2. URGICAL Springer New York Berlin Heidelberg Hong Kong London Milan Paris Tokyo
3. An Algorithmic Approach NCOLOGY T h e o d o r e J . S a c l a r i d e s , m . d . K e i t h W. M i l l i k a n , m . d . C o n s ta n t i n e V. G o d e l l a s , m . d . Department of General Surgery Rush Medical College Chicago, IL Editors 1 3
4. T H E O D O R E J . S A C L A R I D E S , M . D . Professor of Surgery, Rush Medical College Head, Section of Colon and Rectal Surgery Department of General Surgery Rush-Presbyterian-St. Lukes Medical Center Chicago, IL 60612, USA K E I T H W. M I L L I K A N , M . D . Associate Professor of Surgery, Rush Medical College Director of Undergraduate Surgical Education Director, Nutrition Consultation Service Department of General Surgery Rush-Presbyterian-St. Lukes Medical Center Chicago, IL 60612, USA C O N S T A N T I N E V. G O D E L L A S , M . D . Assistant Professor of Surgery, Rush Medical College Academic Program Coordinator Department of General Surgery Rush-Presbyterian-St. Lukes Medical Center Chicago, IL 60612, USA L I B R A R Y O F C O N G R E S S C A T A L O G I N G - I N - P U B L I C A T I O N D A T A Surgical oncology: an algorithmic approach / editors, Theodore J. Saclarides, Keith W. Millikan, Constantine V. Godellas. p. ; cm. Includes bibliographical references and index. ISBN 0-387-95201-2 (h/c : alk. paper) 1. CancerSurgery. 2. Oncology. 3. Algorithms. I. Saclarides, Theodore J., 1956 II. Millikan, Keith W. III. Godellas, Constantine V. [DNLM: 1. Neoplasmssurgery. 2. Surgical Procedures, Operativemethods. QZ 268 S961105 2001] RD651 .S8833 2001 616.994059dc21 2001032003 ISBN 0-387-95201-2 Printed on acid-free paper. 2003 S P R I N G E R - V E R L A G N E W Y O R K , I N C . All rights reserved. This work may not be translated or copied in whole or in part without the written permission of the publisher (Springer-Verlag New York, Inc., 175 Fifth Avenue, New York, NY 10010, USA), except for brief excerpts in connection with reviews or scholarly analysis. Use in connection with any form of information storage and retrieval, electronic adaptation, computer software, or by similar or dissimilar methodology now known or hereafter developed is forbidden. The use in this publication of trade names, trademarks, service marks, and similar terms, even if they are not identied as such, is not to be taken as an expression of opinion as to whether or not they are subject to proprietary rights. While the advice and information in this book are believed to be true and accurate at the date of going to press, neither the authors nor the editors nor the publisher can accept any legal responsibility for any errors or omissions that may be made. The publisher makes no warranty, express or implied, with respect to the material contained herein. Text design by Steven Pisano. Printed in the United States of America. 9 8 7 6 5 4 3 2 1 SPIN 10860606 www.springer-ny.com Springer-Verlag New York Berlin Heidelberg A member of BertelsmannSpringer Science+Business Media GmbH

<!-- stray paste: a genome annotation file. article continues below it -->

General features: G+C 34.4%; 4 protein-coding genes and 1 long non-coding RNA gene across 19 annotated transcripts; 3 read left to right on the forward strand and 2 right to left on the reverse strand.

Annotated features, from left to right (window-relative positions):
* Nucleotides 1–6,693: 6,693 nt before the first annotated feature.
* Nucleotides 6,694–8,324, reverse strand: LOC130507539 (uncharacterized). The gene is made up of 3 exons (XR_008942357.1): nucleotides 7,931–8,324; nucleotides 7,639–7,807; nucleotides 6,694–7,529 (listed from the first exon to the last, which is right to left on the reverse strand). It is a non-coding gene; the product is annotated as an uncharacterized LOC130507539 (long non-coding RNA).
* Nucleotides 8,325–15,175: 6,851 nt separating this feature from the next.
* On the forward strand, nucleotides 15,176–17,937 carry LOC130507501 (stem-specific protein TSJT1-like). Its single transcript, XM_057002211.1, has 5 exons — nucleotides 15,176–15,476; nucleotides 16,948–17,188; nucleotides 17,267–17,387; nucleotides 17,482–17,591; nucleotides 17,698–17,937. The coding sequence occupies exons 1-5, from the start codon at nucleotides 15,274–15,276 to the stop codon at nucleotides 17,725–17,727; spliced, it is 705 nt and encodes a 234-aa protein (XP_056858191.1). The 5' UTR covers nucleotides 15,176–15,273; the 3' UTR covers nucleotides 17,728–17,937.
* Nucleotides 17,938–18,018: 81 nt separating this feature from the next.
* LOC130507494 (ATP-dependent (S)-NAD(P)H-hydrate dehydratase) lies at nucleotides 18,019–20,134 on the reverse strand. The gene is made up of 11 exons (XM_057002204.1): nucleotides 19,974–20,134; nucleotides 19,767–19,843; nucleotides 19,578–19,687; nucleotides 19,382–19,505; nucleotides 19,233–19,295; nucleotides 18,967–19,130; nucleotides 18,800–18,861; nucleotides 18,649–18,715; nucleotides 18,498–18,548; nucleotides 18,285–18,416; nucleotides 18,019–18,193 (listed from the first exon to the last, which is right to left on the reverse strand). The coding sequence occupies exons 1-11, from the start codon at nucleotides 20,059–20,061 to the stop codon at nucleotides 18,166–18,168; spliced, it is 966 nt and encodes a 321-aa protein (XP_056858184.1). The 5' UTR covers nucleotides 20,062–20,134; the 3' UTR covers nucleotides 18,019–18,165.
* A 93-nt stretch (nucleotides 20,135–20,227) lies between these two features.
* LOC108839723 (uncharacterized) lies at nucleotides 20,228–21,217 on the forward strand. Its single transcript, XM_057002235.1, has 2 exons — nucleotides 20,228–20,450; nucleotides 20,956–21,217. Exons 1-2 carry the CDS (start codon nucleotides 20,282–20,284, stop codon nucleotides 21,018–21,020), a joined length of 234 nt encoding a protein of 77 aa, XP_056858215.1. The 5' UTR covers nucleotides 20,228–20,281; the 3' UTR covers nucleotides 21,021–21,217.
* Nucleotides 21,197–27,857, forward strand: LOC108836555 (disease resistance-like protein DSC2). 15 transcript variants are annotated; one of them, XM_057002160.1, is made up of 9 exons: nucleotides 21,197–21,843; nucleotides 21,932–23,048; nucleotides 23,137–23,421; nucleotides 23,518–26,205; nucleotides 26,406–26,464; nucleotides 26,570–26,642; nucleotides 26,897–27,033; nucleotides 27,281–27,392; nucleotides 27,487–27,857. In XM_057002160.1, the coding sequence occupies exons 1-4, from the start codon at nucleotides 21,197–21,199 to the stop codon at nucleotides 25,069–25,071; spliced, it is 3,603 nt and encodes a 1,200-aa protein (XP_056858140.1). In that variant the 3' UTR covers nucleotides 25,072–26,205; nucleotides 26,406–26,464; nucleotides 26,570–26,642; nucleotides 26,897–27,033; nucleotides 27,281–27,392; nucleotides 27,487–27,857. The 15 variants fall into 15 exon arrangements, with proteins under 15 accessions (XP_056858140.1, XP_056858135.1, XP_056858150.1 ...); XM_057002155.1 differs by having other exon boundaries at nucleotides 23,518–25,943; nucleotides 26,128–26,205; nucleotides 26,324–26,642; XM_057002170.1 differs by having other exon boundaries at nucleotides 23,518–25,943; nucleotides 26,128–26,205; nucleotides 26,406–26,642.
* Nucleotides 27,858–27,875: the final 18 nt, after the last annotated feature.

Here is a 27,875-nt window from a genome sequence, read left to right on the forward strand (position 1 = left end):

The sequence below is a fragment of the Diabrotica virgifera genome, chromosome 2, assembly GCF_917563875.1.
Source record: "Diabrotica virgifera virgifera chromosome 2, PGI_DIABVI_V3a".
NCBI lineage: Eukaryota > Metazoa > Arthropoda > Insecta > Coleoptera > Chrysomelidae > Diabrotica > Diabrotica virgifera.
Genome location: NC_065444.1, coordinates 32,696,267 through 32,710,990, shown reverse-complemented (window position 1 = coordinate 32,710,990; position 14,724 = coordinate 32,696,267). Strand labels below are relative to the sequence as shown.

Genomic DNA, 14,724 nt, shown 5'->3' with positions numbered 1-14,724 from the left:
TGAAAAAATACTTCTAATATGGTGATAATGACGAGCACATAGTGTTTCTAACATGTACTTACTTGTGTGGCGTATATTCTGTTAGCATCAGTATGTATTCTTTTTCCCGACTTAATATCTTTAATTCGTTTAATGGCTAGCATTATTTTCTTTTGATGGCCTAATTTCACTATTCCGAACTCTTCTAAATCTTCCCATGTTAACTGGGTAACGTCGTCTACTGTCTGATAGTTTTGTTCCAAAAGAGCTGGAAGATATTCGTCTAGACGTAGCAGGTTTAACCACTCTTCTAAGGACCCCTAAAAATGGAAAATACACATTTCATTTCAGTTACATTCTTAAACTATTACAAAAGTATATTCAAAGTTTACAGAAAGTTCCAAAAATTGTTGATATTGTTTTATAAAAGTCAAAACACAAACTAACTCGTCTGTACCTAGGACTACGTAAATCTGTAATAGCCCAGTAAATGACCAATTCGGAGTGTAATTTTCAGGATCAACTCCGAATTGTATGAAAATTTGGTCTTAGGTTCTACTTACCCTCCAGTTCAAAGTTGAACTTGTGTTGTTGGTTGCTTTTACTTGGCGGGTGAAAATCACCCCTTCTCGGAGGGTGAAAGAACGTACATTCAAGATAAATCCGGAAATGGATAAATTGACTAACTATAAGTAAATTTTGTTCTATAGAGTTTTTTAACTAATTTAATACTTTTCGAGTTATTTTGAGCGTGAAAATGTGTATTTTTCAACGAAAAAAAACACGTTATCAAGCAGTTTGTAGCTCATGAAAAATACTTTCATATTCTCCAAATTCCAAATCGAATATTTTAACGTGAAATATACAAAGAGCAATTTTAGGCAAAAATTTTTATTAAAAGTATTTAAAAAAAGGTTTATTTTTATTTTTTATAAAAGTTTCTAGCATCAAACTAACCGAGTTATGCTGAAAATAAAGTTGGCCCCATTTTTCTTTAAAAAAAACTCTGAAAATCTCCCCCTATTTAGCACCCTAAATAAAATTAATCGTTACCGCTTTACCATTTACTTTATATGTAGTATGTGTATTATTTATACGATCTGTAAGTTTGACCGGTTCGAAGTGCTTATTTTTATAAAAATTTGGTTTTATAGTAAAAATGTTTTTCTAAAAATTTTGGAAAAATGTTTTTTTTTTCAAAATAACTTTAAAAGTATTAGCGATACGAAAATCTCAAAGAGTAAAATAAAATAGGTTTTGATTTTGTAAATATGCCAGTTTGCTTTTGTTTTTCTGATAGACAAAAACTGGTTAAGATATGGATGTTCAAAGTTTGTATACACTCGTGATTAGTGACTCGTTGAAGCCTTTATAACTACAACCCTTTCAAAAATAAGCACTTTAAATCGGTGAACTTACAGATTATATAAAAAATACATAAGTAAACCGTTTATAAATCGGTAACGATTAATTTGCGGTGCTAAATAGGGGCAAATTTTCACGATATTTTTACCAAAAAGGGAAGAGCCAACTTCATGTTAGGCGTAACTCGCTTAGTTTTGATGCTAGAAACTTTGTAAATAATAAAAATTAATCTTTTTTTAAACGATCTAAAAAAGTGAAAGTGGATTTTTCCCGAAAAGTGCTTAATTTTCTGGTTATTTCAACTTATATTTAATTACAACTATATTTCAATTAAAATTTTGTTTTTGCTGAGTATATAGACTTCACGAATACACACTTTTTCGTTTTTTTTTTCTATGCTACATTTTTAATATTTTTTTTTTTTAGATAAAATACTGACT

5. My deepest gratitude to Frs. John Athas, George Scoulas (eternal be their memory) and Angelo Artemas for their inspiration and healing. Th e o d o r e J . S ac l a r i d e s I dedicate this work to my grandfather, Aunt Marge and Aunt Mary, who all suffered from lung cancer and, lastly, to Delores Deselich, who spent the majority of her shortened life nursing the sick, many of whom had the diseases described in the following pages. K e i t h W. M i l l i k a n In memory of my mother, Elaine, who was valiant in her ght against cancer, but ultimately lost the battle. Also, for all the patients I have and will care for who ght the same battle, fortunately with better results. I would also like to acknowledge my father, Dr. William Godellas, who practiced Internal Medicine for 40 years and taught me how to be a caring physician. And nally, to my wife, Erin, who completes me. C o n s t a n t i n e V. G o d e l l a s